Following on its Chapter 11 business reorganization filing earlier this year, Eastman Kodak Company recently announced that it’s quitting the desktop inkjet printer business, but will continue to market ink for its existing desktop devices.
In efforts to emerge from the Chapter 11 and get back on its feet, the company has had to sell assets and reduce costs. Kodak’s printer business got off the ground in 2007. It goes by the wayside along with the manufacture’s retail store photo kiosks and document scanners.
Kodak has also been trying to sell 1,100 digital imaging patents but has so far been unsuccessful, according to the company. Kodak announced plans to exit the digital camera business this past February and in May closed on the sale of its online photo-sharing business.
The company is seeking to extend until February 28, 2013, its exclusive right to file a plan of reorganization as it continues executing plans for re-emergence in the first half of 2013, according to the company.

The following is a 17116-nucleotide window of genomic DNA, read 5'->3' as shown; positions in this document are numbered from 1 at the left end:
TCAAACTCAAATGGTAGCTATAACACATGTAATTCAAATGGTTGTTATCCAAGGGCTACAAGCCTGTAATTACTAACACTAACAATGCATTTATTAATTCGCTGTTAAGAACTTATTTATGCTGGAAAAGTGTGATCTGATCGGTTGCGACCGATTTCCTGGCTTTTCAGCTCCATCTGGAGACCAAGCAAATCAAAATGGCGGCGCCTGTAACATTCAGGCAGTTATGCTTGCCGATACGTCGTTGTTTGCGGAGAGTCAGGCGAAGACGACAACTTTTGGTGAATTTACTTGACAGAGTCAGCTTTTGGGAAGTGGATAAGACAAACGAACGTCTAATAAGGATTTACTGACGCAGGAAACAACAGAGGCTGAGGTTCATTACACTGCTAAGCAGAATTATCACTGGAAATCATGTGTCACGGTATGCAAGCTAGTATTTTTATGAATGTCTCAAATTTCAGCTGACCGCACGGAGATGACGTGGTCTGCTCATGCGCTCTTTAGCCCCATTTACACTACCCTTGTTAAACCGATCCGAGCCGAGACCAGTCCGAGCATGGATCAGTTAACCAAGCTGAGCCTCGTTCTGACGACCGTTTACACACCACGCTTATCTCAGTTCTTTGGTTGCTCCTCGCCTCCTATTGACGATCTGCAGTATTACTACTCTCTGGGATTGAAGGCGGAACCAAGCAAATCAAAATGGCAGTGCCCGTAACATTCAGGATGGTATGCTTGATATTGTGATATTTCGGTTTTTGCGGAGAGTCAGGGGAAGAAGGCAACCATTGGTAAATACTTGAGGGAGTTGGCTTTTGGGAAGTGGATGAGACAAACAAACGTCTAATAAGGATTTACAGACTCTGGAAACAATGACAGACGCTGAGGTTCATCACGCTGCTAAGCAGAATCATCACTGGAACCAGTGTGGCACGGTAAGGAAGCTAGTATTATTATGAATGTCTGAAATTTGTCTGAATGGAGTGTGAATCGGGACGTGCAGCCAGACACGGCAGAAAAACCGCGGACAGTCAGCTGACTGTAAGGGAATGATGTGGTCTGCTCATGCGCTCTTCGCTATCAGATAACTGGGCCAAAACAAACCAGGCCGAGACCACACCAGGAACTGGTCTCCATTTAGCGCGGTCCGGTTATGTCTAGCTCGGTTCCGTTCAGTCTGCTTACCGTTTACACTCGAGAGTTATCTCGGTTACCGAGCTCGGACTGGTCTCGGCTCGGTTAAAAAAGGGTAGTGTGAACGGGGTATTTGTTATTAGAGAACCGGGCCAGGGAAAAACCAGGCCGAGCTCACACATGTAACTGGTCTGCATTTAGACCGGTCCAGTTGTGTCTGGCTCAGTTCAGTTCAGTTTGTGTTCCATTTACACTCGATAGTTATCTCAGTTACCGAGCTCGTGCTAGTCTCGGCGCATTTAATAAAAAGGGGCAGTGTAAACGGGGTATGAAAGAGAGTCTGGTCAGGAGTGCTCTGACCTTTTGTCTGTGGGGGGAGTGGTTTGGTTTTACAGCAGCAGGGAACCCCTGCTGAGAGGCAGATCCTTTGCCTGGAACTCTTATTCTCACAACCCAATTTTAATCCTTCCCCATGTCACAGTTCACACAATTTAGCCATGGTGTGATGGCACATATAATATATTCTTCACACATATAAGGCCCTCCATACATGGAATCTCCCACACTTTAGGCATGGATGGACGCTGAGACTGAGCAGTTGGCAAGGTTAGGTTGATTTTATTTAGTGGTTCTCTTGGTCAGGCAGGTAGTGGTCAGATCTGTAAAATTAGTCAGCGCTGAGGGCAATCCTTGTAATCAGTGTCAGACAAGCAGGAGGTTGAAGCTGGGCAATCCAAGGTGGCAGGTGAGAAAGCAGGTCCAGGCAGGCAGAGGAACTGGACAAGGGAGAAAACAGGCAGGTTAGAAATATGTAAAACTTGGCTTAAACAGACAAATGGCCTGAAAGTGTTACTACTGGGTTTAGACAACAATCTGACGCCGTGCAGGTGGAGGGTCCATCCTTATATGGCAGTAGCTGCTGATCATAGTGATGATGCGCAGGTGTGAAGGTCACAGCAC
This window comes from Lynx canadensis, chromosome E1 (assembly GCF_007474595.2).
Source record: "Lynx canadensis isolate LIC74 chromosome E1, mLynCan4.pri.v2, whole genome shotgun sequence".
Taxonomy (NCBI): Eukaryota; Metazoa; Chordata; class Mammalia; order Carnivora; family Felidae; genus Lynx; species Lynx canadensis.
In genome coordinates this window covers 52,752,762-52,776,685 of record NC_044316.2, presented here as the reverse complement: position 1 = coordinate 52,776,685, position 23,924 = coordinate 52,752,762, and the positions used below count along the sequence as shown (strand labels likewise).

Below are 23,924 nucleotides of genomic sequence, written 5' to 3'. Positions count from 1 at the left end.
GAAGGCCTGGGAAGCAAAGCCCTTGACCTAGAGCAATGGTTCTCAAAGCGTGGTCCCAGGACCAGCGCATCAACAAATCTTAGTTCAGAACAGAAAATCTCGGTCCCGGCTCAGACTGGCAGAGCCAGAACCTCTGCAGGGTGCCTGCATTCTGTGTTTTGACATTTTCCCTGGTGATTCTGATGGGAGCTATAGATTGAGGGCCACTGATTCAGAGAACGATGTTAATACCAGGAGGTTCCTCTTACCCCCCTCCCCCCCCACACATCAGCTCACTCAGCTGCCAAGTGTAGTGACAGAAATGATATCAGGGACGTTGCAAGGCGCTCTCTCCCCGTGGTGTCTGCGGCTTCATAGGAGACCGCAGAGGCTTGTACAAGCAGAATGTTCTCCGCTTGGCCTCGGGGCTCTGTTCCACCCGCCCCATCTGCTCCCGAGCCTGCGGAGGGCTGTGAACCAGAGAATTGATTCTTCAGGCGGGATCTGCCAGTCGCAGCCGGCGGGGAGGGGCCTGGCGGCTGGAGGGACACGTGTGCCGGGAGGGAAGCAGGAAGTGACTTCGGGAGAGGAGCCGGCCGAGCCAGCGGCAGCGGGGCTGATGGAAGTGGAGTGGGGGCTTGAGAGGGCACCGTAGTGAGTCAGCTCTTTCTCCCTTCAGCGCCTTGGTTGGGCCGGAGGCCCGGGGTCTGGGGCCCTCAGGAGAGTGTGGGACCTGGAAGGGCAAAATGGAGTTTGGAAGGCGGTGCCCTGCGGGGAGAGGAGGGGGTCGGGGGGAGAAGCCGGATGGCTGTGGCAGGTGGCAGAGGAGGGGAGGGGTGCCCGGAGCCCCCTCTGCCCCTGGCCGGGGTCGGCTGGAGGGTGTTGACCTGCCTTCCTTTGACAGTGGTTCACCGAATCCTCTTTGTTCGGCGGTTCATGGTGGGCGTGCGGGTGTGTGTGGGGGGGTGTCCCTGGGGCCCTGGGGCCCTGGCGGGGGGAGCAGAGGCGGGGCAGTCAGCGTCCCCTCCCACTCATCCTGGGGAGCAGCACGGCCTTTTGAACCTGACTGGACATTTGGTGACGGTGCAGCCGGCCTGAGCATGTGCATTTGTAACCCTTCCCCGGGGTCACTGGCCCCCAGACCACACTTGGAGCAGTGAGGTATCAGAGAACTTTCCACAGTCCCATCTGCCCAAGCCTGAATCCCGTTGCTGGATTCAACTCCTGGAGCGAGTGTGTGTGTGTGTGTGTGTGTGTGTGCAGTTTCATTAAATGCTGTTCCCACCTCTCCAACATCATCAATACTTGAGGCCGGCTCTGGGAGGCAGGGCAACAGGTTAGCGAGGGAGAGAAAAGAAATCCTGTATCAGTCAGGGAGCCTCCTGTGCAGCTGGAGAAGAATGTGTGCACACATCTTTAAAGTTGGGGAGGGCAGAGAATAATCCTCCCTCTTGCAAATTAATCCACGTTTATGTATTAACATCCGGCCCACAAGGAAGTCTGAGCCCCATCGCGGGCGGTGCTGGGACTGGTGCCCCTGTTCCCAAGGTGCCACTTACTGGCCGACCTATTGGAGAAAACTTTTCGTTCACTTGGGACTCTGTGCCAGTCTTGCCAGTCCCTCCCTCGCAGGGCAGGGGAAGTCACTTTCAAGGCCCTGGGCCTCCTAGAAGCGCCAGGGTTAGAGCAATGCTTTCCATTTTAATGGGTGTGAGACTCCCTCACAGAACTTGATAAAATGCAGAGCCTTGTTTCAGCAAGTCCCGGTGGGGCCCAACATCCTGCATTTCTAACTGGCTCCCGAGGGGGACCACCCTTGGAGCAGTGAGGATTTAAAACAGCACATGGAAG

Key to Kodak’s restructuring is a business strategy focused on commercial, packaging and functional printing solutions and enterprise services.
Along with the demise of its inkjet printer business was the announcement of another 200 job losses for a year-end total of 1,200.
Kodak joins Lexmark who left the inkjet business in late August in hopes of realizing an annualized savings of $95 million. lexmark is also in the process of restructuring its business in order to improve profitability and savings.